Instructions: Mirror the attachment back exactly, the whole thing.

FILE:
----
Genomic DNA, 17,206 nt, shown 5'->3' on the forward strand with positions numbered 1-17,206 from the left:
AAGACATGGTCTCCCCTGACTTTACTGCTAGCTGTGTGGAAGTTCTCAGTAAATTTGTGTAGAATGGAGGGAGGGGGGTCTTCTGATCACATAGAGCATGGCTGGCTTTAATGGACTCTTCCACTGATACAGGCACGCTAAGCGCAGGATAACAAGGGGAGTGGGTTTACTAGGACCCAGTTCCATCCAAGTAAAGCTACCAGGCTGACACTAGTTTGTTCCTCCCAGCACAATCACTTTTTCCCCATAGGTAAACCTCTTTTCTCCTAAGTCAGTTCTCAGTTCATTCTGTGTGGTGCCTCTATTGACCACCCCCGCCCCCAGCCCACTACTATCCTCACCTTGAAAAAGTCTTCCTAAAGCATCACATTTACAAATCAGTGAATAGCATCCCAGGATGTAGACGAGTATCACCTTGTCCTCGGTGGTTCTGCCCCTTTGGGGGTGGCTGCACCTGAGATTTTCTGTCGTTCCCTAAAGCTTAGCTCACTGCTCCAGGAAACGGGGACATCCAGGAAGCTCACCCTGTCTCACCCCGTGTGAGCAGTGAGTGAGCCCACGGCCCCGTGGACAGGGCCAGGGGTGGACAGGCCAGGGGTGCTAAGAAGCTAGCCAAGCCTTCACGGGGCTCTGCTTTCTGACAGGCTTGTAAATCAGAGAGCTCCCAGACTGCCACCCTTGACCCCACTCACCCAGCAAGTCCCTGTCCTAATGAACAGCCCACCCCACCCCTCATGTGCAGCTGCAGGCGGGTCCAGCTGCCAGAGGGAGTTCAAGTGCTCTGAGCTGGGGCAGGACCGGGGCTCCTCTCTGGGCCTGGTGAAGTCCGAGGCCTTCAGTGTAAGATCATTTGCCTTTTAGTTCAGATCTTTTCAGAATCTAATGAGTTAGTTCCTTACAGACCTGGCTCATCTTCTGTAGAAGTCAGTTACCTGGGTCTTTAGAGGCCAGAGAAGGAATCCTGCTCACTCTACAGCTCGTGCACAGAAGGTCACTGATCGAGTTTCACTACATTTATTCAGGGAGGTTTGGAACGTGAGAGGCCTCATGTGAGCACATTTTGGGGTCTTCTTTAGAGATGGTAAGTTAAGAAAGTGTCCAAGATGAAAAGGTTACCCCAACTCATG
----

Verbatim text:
Genomic DNA, 17,206 nt, shown 5'->3' on the forward strand with positions numbered 1-17,206 from the left:
AAGACATGGTCTCCCCTGACTTTACTGCTAGCTGTGTGGAAGTTCTCAGTAAATTTGTGTAGAATGGAGGGAGGGGGGTCTTCTGATCACATAGAGCATGGCTGGCTTTAATGGACTCTTCCACTGATACAGGCACGCTAAGCGCAGGATAACAAGGGGAGTGGGTTTACTAGGACCCAGTTCCATCCAAGTAAAGCTACCAGGCTGACACTAGTTTGTTCCTCCCAGCACAATCACTTTTTCCCCATAGGTAAACCTCTTTTCTCCTAAGTCAGTTCTCAGTTCATTCTGTGTGGTGCCTCTATTGACCACCCCCGCCCCCAGCCCACTACTATCCTCACCTTGAAAAAGTCTTCCTAAAGCATCACATTTACAAATCAGTGAATAGCATCCCAGGATGTAGACGAGTATCACCTTGTCCTCGGTGGTTCTGCCCCTTTGGGGGTGGCTGCACCTGAGATTTTCTGTCGTTCCCTAAAGCTTAGCTCACTGCTCCAGGAAACGGGGACATCCAGGAAGCTCACCCTGTCTCACCCCGTGTGAGCAGTGAGTGAGCCCACGGCCCCGTGGACAGGGCCAGGGGTGGACAGGCCAGGGGTGCTAAGAAGCTAGCCAAGCCTTCACGGGGCTCTGCTTTCTGACAGGCTTGTAAATCAGAGAGCTCCCAGACTGCCACCCTTGACCCCACTCACCCAGCAAGTCCCTGTCCTAATGAACAGCCCACCCCACCCCTCATGTGCAGCTGCAGGCGGGTCCAGCTGCCAGAGGGAGTTCAAGTGCTCTGAGCTGGGGCAGGACCGGGGCTCCTCTCTGGGCCTGGTGAAGTCCGAGGCCTTCAGTGTAAGATCATTTGCCTTTTAGTTCAGATCTTTTCAGAATCTAATGAGTTAGTTCCTTACAGACCTGGCTCATCTTCTGTAGAAGTCAGTTACCTGGGTCTTTAGAGGCCAGAGAAGGAATCCTGCTCACTCTACAGCTCGTGCACAGAAGGTCACTGATCGAGTTTCACTACATTTATTCAGGGAGGTTTGGAACGTGAGAGGCCTCATGTGAGCACATTTTGGGGTCTTCTTTAGAGATGGTAAGTTAAGAAAGTGTCCAAGATGAAAAGGTTACCCCAACTCATG